The notion of ubuntu gained prominence within theology through the influential voice of Archbishop Desmond Tutu, also in his capacity as the Chairman of the Truth and Reconciliation Commission (TRC). In Tutu's ubuntu theology the focus is on reconciliation, on the joining of apparent opposites and the restoration of the humanity and dignity of the victims of violence, but also that of the perpetrators of violence. This is expressed in the words of Desmond Tutu (1999:35), who wrote that ‘our humanity was intertwined’.

Ubuntu and the law

The notion of ubuntu forms the foundation for constitutional order and in a claim made in 2004 by court members, it is stated that ‘the spirit of ubuntu, part of the deep cultural heritage of the majority of the population, suffuses the whole constitutional order’ (Gade 2012:487). It is also asserted by the South African Constitutional Court that ubuntu ‘is the underlying motif of the Bill of Rights’ (Metz 2011:534). Thaddeus Metz then builds upon this assertion to advocate ubuntu and its maxim, ‘a person is a person through other persons’, as a moral theory for human dignity and an account for human rights within the South African Constitution.

Metz (2011:540) writes that this moral theory is grounded in ‘a salient South African valuation of community’ and interprets the maxim of ubuntu as ‘one becomes a moral person insofar as one honours communal relationships’. He (Metz 2011:540) continues that actions are wrong, not only when they harm other people or degrade their autonomy, but when they are unfriendly, in the sense that they ‘fail to respect friendship or the capacity for it’. Metz (2011:545) then argues that human rights violations should be interpreted as ‘serious degradations of people's capacity for friendliness’, where disrespect is seen as a ‘significant degree of anti-social behaviour’.

Such a moral theory where ubuntu (as humanness) is conferred on another person through solidarity with one another and care for each others’ quality of life within the contexts of communal relationships, presents a new dimension to the notion of human dignity (Metz 2011:559). The question can then be asked if it is at all possible to confer ubuntu on another person. A further enquiry can be made whether ubuntu is indeed a ‘deep cultural heritage’ that underlay conceptions of human dignity and humanness in South African communities?

Ubuntu and theology

The question of the restoration of humanness and justice is one that theology has been struggling with, also during the proceedings of the TRC. Desmond Tutu (1999:34) also connected the idea of friendliness to ubuntu, and describes persons with ubuntu as people who are ‘generous, hospitable, friendly, caring and compassionate’.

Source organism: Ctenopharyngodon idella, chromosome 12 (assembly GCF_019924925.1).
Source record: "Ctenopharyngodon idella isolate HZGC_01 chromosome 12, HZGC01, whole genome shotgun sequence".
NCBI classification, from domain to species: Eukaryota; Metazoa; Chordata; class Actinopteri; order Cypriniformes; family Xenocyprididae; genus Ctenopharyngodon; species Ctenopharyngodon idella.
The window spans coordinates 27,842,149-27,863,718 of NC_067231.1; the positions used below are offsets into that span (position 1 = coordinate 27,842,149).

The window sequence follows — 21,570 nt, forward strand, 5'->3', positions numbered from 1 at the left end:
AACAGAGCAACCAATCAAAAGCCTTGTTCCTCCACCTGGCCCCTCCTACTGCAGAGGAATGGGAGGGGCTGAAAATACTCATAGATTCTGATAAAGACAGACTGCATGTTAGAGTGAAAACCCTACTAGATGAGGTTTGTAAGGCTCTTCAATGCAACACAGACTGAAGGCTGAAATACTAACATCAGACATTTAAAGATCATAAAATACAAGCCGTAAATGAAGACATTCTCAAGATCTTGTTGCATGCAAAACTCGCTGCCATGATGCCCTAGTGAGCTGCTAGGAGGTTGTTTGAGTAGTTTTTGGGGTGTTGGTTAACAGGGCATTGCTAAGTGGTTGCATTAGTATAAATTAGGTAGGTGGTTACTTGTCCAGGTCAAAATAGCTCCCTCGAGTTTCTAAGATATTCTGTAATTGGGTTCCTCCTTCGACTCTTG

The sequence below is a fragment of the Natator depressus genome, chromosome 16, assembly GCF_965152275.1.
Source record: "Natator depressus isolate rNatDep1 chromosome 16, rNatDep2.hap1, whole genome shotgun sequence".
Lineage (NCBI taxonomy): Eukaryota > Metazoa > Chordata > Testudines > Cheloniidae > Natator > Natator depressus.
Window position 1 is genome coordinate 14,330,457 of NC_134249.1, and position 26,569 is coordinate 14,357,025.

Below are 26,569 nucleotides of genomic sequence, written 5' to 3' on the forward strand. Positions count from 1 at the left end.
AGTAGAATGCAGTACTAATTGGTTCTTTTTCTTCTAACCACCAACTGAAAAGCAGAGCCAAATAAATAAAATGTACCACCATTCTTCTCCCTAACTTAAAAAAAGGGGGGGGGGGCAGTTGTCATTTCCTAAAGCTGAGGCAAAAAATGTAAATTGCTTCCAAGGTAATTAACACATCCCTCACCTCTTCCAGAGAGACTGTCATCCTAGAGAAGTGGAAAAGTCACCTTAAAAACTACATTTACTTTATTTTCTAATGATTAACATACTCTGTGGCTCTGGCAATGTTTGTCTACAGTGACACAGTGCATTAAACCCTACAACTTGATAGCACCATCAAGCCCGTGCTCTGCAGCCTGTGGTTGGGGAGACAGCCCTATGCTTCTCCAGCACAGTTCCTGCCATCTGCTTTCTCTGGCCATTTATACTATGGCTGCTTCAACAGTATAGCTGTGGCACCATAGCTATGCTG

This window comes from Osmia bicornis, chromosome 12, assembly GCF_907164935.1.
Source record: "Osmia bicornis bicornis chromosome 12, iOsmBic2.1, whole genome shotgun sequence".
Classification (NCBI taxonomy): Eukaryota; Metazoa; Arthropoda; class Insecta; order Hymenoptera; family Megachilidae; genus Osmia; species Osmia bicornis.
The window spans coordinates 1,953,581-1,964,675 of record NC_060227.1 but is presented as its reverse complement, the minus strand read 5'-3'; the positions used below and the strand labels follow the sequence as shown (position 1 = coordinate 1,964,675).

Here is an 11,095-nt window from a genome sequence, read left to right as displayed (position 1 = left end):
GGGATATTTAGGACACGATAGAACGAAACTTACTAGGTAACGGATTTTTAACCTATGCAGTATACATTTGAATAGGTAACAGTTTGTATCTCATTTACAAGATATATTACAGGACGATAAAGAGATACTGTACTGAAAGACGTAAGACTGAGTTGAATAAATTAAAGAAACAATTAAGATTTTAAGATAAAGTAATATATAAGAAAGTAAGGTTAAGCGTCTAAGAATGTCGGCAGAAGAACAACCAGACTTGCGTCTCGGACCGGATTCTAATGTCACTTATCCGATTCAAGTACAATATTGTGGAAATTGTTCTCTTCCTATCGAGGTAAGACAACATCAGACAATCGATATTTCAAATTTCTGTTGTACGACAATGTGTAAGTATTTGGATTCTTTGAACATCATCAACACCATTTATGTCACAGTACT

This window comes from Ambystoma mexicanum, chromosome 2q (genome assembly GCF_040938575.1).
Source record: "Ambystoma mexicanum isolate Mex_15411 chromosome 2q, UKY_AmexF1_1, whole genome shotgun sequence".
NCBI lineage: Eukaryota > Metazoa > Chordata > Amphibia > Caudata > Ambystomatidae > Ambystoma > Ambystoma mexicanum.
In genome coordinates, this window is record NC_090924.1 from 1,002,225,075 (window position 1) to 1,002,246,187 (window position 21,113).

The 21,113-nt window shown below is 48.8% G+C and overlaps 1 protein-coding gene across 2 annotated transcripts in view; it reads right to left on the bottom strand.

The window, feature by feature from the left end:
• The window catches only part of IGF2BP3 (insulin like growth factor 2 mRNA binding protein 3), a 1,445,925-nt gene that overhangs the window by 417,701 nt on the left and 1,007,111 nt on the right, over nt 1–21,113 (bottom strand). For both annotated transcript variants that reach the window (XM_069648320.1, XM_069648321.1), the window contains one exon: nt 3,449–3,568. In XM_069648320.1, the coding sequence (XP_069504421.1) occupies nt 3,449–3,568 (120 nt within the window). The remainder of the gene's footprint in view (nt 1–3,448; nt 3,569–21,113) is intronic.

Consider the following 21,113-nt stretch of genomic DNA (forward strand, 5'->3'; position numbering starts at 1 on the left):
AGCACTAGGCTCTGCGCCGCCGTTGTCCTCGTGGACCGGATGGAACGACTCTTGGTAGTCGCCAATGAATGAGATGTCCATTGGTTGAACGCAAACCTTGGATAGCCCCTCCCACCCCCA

The primary association of ubuntu within theology is that of reconciliation, forgiveness, the restoration of human dignity and justice as well as the interconnectedness amongst people. This relational notion of personhood is advocated by Uzukwu (1996:35) to reconstruct African societies and the church. He writes that this notion should be the guiding principle in Africa for democratic and human rights as well as complete respect for the local and universal church as a testimony of transformation in society.

The understanding that forgiveness is part of ubuntu is shared by Khoza Mgojo, one of the TRC commissioners and former president of the South African Council of Churches (SACC), who said ‘that if you have this, then you must forgive, but not forget’ (Gade 2012:491).

The idea of Desmond Tutu that the humanity of both the victims and perpetrators of Apartheid was intertwined reflects the concept of the interconnectedness amongst people. Tutu (1999:35) explains this idea, saying that ‘in the process of dehumanizing another, in inflicting untold harm and suffering, the perpetrator was inexorably being dehumanized as well’. Another former TRC commissioner, Bongani Finca, clarifies this concept of interconnectedness as an integral aspect of ubuntu, explaining that a person is a person because of other people, which an individual lives in a community and not in isolation. Finca (Gade 2012) expands further, saying that it is of greater importance within ubuntu to restore communal harmony than to secure punishment, and that:

Ubuntu does not focus on what has been done to you, ubuntu focuses on how we can be restored together as a community, so that we can heal together … because we can only be fully human when we are human together. (p. 493)

Victims and perpetrators then should assist each other in the process of healing.

The South African theologian Michael Battle (1997:5) writes that this idea of interconnectedness and of restoration is captured in the ubuntu theology of Desmond Tutu, that it has the capacity to restore humanity and dignity and ‘of creating a sense of mutuality among people who are alienated from one another’.

On the existence of ubuntu

In his thought-provoking, hard-hitting – and in a sense ‘prophetic’ – article, the sociocultural anthropologist and intercultural philosopher Wim van Binsbergen (2001:71) argues that in the ubuntu industry, ‘ubuntu is a tool for transformation in a context of globalisation’. He describes the promotion of ubuntu as follows: